Review: Across 110th Street

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Across 110th Street is a neo noir film from 1972, directed by Barry Shear. Shear mostly worked in television, but did a few feature films, this one being his most well-known film. The film is based on a book by Wally Ferris by the same name.

The film is a mash up of blaxploitation, hardboiled detective, and Mafia films into a neo noir stew. The film starts with a bold heist by three black men who rob the Mafia who is counting money in an upstairs apartment. The robbery goes wrong when one of the men starts firing his machine gun and kills everybody in the room. They get away with the money, but the getaway driver played by Antonio Fargas maybe the worst getaway driver in cinema history. This very slow and bad timed drive causes a few cops to end up dead.

This is the springboard for three crossing story lines.  The first is our three thieves trying to get away with $300,000 of the Mafia’s money. The second is the two New York detectives who are trying to catch the thieves/cop killers. The third is the story of the Mafia trying to find the thieves and get their money back.

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Anthony Quinn plays our veteran hardboiled detective, who is a bit of a racist. He is a throwback from a pre-1960’s era. This role was turned down by such big names as John Wayne, Burt Lancaster and Kirk Douglas. The lead detective is played by Yaphet Kotto, a black man working his way up the ladder with skill and hard work. The two have an interesting dynamic of respect, even though race gets in the way of that respect.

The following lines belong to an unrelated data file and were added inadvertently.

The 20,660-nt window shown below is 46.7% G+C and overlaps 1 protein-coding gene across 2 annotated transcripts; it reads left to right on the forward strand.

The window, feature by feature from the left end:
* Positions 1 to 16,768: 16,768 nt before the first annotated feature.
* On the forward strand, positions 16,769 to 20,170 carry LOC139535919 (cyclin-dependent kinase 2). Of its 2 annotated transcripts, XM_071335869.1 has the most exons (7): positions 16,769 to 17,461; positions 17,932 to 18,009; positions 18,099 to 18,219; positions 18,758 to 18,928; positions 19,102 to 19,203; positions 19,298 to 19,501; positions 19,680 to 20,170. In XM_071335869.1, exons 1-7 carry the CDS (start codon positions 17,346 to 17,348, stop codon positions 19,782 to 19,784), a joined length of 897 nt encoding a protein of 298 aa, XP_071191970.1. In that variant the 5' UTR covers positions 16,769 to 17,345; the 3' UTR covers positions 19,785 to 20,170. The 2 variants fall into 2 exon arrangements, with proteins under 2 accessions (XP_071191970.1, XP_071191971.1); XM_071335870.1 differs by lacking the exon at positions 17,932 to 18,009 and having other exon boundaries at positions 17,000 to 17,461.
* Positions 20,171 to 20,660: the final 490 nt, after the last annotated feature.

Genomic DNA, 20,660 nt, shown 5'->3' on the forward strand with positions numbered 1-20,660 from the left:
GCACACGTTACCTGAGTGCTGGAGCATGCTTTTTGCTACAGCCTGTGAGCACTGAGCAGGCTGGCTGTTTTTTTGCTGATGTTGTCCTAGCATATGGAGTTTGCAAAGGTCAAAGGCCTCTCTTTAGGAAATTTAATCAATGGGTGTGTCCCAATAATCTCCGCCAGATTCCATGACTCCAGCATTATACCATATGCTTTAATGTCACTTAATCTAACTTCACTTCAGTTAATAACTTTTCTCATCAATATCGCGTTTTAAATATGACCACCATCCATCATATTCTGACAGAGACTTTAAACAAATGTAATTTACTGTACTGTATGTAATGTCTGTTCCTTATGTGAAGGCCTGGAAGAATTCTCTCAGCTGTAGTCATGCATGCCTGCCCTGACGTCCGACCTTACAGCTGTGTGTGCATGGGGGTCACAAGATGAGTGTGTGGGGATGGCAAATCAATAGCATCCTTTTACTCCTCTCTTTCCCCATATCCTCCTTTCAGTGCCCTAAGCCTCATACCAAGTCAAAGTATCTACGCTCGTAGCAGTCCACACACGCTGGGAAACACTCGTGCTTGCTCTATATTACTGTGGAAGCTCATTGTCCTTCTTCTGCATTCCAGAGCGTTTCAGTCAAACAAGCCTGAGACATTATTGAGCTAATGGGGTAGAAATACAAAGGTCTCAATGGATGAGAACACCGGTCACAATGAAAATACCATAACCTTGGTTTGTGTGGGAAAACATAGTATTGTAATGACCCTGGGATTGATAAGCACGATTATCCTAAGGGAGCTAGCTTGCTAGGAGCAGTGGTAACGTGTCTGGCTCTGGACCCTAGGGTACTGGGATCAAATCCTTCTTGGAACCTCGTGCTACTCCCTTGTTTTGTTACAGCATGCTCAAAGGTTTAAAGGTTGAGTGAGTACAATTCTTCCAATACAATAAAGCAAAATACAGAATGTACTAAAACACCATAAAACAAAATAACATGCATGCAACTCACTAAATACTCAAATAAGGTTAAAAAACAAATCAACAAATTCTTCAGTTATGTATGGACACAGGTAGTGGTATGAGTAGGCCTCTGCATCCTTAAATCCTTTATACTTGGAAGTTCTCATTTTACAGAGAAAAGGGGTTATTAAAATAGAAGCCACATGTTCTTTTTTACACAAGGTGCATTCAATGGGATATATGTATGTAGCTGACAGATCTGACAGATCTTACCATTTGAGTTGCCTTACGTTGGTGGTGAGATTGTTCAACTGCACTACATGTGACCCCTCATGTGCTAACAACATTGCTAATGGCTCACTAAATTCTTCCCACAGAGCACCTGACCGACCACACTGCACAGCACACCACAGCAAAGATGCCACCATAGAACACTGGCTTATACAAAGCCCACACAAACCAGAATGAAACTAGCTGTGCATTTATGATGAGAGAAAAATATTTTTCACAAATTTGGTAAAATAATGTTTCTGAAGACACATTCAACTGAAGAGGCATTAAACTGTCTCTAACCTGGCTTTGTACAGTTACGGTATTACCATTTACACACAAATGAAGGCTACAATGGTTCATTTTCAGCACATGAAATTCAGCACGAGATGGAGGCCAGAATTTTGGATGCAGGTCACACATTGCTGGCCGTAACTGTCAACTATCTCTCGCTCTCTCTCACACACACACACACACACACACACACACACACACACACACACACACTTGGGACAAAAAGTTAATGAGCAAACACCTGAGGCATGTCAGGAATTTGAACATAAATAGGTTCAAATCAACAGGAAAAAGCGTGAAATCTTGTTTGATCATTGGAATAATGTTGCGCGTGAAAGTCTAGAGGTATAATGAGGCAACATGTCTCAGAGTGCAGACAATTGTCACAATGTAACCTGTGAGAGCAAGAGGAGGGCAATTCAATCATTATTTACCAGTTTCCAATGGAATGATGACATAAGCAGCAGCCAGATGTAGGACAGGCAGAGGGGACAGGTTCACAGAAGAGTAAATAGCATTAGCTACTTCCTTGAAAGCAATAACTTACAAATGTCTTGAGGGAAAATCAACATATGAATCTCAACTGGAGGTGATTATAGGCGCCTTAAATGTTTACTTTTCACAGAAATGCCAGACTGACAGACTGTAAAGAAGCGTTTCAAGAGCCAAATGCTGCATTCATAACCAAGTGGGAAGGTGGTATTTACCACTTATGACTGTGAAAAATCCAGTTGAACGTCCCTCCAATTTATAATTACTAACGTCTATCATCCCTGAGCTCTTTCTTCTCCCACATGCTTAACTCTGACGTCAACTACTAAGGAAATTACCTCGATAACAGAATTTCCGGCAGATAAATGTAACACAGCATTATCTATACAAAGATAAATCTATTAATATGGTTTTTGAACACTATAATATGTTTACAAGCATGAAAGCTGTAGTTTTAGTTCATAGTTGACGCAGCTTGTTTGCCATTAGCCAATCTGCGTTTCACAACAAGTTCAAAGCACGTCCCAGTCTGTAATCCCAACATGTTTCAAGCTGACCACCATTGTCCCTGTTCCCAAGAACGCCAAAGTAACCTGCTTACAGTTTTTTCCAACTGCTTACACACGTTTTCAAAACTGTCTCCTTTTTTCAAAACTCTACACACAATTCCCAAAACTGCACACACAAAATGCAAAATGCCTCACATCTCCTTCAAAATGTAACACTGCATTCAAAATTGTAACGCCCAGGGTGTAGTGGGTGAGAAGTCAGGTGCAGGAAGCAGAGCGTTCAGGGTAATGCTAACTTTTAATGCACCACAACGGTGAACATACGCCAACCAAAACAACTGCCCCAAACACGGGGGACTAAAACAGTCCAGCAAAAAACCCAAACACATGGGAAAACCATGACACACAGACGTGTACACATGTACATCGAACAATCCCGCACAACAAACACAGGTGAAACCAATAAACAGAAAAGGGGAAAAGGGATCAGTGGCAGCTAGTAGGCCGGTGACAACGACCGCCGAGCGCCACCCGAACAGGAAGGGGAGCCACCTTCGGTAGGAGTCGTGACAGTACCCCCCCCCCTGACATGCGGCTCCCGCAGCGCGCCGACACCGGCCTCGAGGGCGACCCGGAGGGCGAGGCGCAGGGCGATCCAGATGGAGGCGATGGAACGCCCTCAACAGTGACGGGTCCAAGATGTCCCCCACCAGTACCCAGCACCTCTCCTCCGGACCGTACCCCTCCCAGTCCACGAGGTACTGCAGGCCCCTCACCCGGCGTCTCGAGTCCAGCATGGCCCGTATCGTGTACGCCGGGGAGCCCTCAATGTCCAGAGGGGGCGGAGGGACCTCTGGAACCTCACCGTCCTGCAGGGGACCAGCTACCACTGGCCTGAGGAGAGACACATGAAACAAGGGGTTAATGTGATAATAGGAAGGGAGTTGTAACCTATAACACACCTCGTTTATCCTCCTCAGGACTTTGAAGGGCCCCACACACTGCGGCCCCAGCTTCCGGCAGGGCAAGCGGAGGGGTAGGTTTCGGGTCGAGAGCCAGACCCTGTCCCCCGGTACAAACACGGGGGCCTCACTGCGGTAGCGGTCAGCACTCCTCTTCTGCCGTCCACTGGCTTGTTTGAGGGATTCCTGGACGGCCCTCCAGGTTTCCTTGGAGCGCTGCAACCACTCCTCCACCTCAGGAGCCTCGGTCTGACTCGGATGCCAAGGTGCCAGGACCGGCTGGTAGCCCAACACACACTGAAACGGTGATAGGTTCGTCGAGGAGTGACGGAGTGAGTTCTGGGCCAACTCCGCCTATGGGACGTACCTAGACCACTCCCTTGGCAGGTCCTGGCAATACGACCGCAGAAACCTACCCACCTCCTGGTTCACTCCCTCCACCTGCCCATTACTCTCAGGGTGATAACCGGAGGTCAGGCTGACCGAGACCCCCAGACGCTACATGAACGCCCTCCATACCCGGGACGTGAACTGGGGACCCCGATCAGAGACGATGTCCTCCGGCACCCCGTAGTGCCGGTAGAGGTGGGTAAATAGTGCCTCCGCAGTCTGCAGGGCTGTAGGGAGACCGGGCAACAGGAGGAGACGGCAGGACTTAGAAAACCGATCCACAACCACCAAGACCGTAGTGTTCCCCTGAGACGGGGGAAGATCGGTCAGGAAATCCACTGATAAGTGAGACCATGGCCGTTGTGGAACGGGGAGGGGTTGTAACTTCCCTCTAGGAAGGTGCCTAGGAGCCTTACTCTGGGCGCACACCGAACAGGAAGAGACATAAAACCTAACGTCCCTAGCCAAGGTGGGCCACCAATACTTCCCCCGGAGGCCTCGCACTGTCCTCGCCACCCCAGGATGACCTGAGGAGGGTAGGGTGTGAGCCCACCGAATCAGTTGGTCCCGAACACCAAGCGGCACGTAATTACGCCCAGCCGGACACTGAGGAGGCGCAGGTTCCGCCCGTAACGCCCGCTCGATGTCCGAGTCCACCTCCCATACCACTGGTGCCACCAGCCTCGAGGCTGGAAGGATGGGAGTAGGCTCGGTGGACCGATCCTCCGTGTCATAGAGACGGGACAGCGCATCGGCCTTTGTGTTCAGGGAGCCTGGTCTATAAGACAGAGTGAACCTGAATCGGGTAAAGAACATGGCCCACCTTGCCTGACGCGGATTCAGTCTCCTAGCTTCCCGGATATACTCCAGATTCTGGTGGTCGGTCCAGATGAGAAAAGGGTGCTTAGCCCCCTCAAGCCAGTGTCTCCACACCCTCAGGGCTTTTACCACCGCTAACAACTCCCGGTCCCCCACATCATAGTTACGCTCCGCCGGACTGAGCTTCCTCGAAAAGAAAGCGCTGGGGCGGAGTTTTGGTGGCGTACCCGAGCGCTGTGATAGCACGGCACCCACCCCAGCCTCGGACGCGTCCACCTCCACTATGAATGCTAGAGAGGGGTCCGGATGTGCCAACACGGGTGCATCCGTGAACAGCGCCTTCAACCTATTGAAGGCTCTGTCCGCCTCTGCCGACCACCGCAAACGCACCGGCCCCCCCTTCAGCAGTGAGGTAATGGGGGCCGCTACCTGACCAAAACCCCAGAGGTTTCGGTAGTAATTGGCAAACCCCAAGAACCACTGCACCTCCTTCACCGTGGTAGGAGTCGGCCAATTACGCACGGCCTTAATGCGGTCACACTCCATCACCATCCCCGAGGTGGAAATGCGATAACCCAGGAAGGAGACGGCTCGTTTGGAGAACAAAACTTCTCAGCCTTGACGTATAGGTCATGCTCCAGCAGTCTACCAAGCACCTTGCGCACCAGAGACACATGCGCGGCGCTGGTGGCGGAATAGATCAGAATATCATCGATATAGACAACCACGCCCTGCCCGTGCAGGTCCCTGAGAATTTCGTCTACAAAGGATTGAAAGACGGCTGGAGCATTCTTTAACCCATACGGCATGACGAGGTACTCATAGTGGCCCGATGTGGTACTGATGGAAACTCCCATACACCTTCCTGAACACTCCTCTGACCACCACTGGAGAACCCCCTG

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Anthony Franciosa plays the man the Mafia put in charge of finding the thieves and getting their money back. He is a very violent man who gets results.

This movie from the early 1970’s tackles topics that are still current today. The biggest one this film tackles is racism in the police force and the targeting of blacks. This film has language which may offend, and the violence is extreme, but both of these facts seem to make the film feel more real. This film feels like Quentin Tarantino went back in time and made it. In fact Tarantino used the Bobby Womack theme song from this film in his famous opening to Jackie Brown.

If you are a fan of gritty 1970’s films, or blaxploitation films from the era, you need to seek this film out.

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Favorite Tidbit: Look for Burt Young in one of his early roles as one of the mobsters in the opening scene.

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4 thoughts on “Review: Across 110th Street

  1. Wow, never heard of this film before. And I didn’t know the Tonys (Quinn and Franciosa) had been in more than one movie together, having first done Wild is the Wind with Anna Magnani in 1957. Always blows my mind that Franciosa was a method actor, as I’m not much impressed by his work. Anyhow – thanks for the review!

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